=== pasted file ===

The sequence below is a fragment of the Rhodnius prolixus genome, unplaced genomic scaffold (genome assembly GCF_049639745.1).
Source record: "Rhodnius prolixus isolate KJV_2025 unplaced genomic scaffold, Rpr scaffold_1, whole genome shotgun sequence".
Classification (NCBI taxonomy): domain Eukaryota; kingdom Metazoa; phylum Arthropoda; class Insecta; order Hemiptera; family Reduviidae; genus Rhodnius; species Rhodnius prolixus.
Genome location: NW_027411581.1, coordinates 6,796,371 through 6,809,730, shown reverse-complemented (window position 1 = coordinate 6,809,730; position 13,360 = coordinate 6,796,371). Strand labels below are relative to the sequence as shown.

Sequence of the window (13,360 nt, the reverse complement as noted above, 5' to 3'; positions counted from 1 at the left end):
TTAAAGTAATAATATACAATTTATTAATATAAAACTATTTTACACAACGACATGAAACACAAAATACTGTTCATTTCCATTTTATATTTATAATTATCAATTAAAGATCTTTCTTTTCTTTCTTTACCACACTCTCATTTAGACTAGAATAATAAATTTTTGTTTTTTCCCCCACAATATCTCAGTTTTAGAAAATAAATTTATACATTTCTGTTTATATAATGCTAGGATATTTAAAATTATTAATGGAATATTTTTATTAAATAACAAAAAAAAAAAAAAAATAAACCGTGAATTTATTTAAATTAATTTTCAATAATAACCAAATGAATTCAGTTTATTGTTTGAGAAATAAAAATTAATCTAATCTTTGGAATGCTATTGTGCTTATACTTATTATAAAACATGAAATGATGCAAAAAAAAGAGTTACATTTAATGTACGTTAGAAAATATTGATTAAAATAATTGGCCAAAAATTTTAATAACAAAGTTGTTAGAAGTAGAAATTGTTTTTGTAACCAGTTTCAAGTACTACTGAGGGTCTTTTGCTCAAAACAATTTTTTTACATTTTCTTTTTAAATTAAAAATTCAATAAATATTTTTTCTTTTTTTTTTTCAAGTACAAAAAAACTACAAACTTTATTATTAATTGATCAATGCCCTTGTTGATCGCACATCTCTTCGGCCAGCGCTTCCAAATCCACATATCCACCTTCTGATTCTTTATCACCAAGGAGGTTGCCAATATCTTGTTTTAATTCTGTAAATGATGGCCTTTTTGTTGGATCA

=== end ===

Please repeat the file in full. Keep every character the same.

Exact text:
The sequence below is a fragment of the Rhodnius prolixus genome, unplaced genomic scaffold (genome assembly GCF_049639745.1).
Source record: "Rhodnius prolixus isolate KJV_2025 unplaced genomic scaffold, Rpr scaffold_1, whole genome shotgun sequence".
Classification (NCBI taxonomy): domain Eukaryota; kingdom Metazoa; phylum Arthropoda; class Insecta; order Hemiptera; family Reduviidae; genus Rhodnius; species Rhodnius prolixus.
Genome location: NW_027411581.1, coordinates 6,796,371 through 6,809,730, shown reverse-complemented (window position 1 = coordinate 6,809,730; position 13,360 = coordinate 6,796,371). Strand labels below are relative to the sequence as shown.

Sequence of the window (13,360 nt, the reverse complement as noted above, 5' to 3'; positions counted from 1 at the left end):
TTAAAGTAATAATATACAATTTATTAATATAAAACTATTTTACACAACGACATGAAACACAAAATACTGTTCATTTCCATTTTATATTTATAATTATCAATTAAAGATCTTTCTTTTCTTTCTTTACCACACTCTCATTTAGACTAGAATAATAAATTTTTGTTTTTTCCCCCACAATATCTCAGTTTTAGAAAATAAATTTATACATTTCTGTTTATATAATGCTAGGATATTTAAAATTATTAATGGAATATTTTTATTAAATAACAAAAAAAAAAAAAAAATAAACCGTGAATTTATTTAAATTAATTTTCAATAATAACCAAATGAATTCAGTTTATTGTTTGAGAAATAAAAATTAATCTAATCTTTGGAATGCTATTGTGCTTATACTTATTATAAAACATGAAATGATGCAAAAAAAAGAGTTACATTTAATGTACGTTAGAAAATATTGATTAAAATAATTGGCCAAAAATTTTAATAACAAAGTTGTTAGAAGTAGAAATTGTTTTTGTAACCAGTTTCAAGTACTACTGAGGGTCTTTTGCTCAAAACAATTTTTTTACATTTTCTTTTTAAATTAAAAATTCAATAAATATTTTTTCTTTTTTTTTTTCAAGTACAAAAAAACTACAAACTTTATTATTAATTGATCAATGCCCTTGTTGATCGCACATCTCTTCGGCCAGCGCTTCCAAATCCACATATCCACCTTCTGATTCTTTATCACCAAGGAGGTTGCCAATATCTTGTTTTAATTCTGTAAATGATGGCCTTTTTGTTGGATCA